during recovery, with reminders to take their medication even during sleep.
“Right now, we don’t have any information on what patients’ sleep
quality is like when they go home after surgery, and if there is a problem,”
adds Dr. Mandeep Singh, anesthesiologist and sleep medicine specialist at WCH
and University Health Network. “The benefit of conducting this research at WCH
is the unique ambulatory setting where we can actually measure patients’
recovery and sleep after they go home the same day as their surgery.”
While participating in the TRANSlating sleep health into QUaLity of
recovery (TRANQUIL) study led by Dr. Singh, patients will be asked to wear
a tracking device before and after their procedure to measure their sleep
health. The device measures sleep quality metrics such as how long they sleep,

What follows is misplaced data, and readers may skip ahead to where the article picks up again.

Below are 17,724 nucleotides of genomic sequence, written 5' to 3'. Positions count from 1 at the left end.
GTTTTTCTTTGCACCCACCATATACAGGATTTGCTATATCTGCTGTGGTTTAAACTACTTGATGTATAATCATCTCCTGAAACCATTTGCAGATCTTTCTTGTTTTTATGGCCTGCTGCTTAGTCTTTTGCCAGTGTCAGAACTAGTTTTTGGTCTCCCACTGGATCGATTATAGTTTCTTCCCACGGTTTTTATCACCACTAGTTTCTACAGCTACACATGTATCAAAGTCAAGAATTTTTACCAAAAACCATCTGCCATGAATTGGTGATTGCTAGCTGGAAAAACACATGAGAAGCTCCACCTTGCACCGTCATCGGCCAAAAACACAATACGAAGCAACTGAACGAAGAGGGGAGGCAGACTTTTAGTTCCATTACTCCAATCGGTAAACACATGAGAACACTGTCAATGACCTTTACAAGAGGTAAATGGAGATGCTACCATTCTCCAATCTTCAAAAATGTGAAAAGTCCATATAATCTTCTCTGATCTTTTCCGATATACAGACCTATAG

what time of day they sleep and how many disruptions they experience while
sleeping – all affecting how patients feel the next day.
“If we are able to show that patients are experiencing disrupted sleep
that is associated with poorer outcomes, we can start by implementing simple
interventions like providing ear plugs,” notes Dr. Brull. “This research will
provide us with a better understanding of sleep after surgery, with findings
that can be expanded to other procedures as we build upon our ambulatory
From Research to Practice
Designing an ideal sleep environment
Sleep plays a vital role in good health and quality sleep can protect both your physical and mental health. Creating a positive sleep environment can help promote quality sleep to allow your body to recharge at night. Try these tips to help you hit the hay:
Aim for seven to eight hours of sleep per day – limiting naps to only 20 minutes to allow for longer sleep at night.
Turn off technology to avoid the blue light and stimulation from electronics that can disrupt the ability to fall asleep.
Choose breathable fabrics for both your bed sheets and pyjamas.
Ensure your bedroom is dark, cool and quiet – consider adding ear plugs, blackout curtains or white noise to facilitate this environment.
Clean out all the clutter to reduce stress and create a sleep sanctuary that promotes rest.
Keep a sleep schedule by going to bed and waking up within 20 minutes of the same time every day.